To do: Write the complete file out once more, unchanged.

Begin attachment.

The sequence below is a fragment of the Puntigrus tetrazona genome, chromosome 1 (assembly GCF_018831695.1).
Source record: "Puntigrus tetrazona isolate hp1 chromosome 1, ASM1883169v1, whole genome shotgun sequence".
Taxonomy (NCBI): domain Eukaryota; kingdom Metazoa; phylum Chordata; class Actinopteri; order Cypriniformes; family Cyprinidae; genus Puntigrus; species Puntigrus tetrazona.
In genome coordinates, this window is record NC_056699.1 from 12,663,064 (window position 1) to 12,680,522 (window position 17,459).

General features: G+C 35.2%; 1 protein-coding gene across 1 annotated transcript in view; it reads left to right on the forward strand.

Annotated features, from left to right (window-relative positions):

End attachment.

The sequence below is a fragment of the Puntigrus tetrazona genome, chromosome 1 (assembly GCF_018831695.1).
Source record: "Puntigrus tetrazona isolate hp1 chromosome 1, ASM1883169v1, whole genome shotgun sequence".
Taxonomy (NCBI): domain Eukaryota; kingdom Metazoa; phylum Chordata; class Actinopteri; order Cypriniformes; family Cyprinidae; genus Puntigrus; species Puntigrus tetrazona.
In genome coordinates, this window is record NC_056699.1 from 12,663,064 (window position 1) to 12,680,522 (window position 17,459).

General features: G+C 35.2%; 1 protein-coding gene across 1 annotated transcript in view; it reads left to right on the forward strand.

Annotated features, from left to right (window-relative positions):